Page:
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What Is Leslie Abramson Doing Now? The Menendez Brothers' Defense Lawyer Leads A Quiet Life

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Law & Order is dipping its toes into the anthologized true crime genre, à la Serial and American Crime Story, and for its first season, it's tackling the 1993 trial of the Menendez Brothers. Lyle and Erik Menendez were 21 and 18 years old, respectively, when their parents, José and Kitty, were murdered in their Beverly Hills home. Their defense lawyer, played by Edie Falco on the series, was known as a bulldog in the courtroom. But what is Leslie Abramson doing now? The former criminal defense attorney is enjoying a quiet life just outside Los Angeles.

The prosecution in the Menendez case alleged that the boys spent around $1 million in the first six months after their parents died, which was enough to spark a media frenzy surrounding the trial. Wealthy young men who murdered their parents for the money was an instantly compelling narrative, and when the lurid details of alleged sexual, physical, and emotional abuse came out, audiences only became more fascinated. In their first trial, which was memorably televised, juries for both brothers deadlocked along gender lines. Women believed their all-female defense team, who argued that the boys killed their parents after a lifetime of abuse and thus deserved leniency, while male jurors voted for conviction. The case was immediately retried and both brothers were convicted on two counts of first-degree murder and conspiracy to commit murder. Erik and Lyle were sentenced to life in prison without parole.

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Heading up their defense team was Abramson, a former lawyer with the Public Defenders office who received her law degree from UCLA. She was named trial lawyer of the year twice by the L.A. Criminal Courts Bar Association before the trial, and her representation of Erik came on the heels of acquitting a 17-year-old boy named Arnel Salvatierra, who had been accused of murdering his father. Like with the Menendez brothers, she argued that Salvatierra had been abused, which eventually earned her a not guilty verdict.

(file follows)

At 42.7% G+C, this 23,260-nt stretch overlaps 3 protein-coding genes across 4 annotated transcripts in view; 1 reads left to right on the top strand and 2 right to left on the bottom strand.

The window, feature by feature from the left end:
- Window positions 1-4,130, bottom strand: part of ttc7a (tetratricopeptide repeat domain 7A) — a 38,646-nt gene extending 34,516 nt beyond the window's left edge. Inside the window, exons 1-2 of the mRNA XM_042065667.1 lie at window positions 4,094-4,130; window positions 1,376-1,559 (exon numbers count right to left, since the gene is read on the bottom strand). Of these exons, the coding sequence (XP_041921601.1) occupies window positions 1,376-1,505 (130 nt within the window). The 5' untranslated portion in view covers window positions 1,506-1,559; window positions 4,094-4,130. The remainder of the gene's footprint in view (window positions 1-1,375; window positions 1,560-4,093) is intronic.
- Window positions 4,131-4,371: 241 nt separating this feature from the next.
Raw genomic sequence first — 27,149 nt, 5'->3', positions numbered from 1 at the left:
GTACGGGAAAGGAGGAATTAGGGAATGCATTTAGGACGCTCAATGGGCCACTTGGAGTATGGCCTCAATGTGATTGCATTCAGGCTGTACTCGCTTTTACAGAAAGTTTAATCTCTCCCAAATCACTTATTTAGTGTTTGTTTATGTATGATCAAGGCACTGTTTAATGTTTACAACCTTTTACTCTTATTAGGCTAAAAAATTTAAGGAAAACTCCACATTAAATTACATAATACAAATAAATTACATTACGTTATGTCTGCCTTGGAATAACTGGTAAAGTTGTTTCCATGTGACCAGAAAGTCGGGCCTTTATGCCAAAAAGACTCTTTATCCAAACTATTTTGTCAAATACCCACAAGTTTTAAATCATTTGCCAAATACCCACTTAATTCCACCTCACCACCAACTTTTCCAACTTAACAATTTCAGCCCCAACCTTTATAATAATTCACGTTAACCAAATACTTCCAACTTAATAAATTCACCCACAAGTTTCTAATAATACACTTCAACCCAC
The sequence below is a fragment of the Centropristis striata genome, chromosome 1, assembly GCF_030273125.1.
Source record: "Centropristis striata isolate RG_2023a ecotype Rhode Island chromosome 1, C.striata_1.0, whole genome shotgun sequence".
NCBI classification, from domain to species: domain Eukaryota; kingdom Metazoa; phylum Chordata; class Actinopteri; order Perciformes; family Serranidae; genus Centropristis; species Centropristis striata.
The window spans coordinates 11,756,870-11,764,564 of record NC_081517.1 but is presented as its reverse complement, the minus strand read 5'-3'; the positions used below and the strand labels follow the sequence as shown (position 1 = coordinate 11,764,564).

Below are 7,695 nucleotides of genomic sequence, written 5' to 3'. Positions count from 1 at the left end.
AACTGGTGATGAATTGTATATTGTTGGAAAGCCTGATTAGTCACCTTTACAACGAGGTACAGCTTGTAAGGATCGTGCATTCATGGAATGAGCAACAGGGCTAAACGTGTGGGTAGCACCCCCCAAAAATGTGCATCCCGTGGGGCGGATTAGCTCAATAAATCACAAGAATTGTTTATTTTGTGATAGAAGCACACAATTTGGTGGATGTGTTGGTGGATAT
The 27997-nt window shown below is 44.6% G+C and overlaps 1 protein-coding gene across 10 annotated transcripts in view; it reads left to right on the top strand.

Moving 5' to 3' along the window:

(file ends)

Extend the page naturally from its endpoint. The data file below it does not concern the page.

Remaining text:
The Menendez trial proved trickier because Erik had confessed to the murders in a session with his psychologist Dr. Jerome Oziel. Prosecution wanted the tapes of Erik's sessions admitted into evidence while Abramson argued that they were protected under doctor-patient confidentiality. She lost her motion, however, and the tapes were eventually admitted in court.

Abramson also caused a dust-up during the penalty trial when she was accused of tampering with evidence. Erik's new psychiatrist Dr. William Vicary — her expert witness — claimed that he had deleted some of his notes about Erik "under pressure by the defense." This triggered a three-year investigation into Abramson for potential ethics violations, which was later dropped due to insufficient evidence.

Law & Order True Crime: The Menendez Murders on YouTube

In 1997, she published a memoir titled The Defense is Ready: Life in the Trenches of Criminal Law, and she even went on to represent one more high-profile client. In 2004, she replaced Robert Shapiro (yes, the same one from O.J. Simpson's dream team) as Phil Spector's lawyer in a murder case where he was charged with killing his girlfriend, actress Lana Clarkson. Abramson eventually resigned and Spector was found guilty.

She and her husband, Los Angeles Times staff writer Tim Rutten now live in the San Gabriel Valley. She has two adult children, a daughter from a previous marriage and a son she adopted toward the end of the Menendez trial. According to Falco, Abramson has distanced herself from the law. "I spoke to someone who worked with her during the time that all this was going on," she told Entertainment Weekly. "This kind of broke her heart. She’s not doing this anymore. She now works in a toy store, apparently."

However, Abramson does occasionally make public appearances. She delivered the 2015 Ruth Bader Ginsburg Lecture at San Diego's Thomas Jefferson Law School during their annual Women and the Law Conference. During her lecture, Abramson reportedly said, "What I think is something necessary to be a great criminal lawyer is something I think women already have, a desire to understand people and human relationships."

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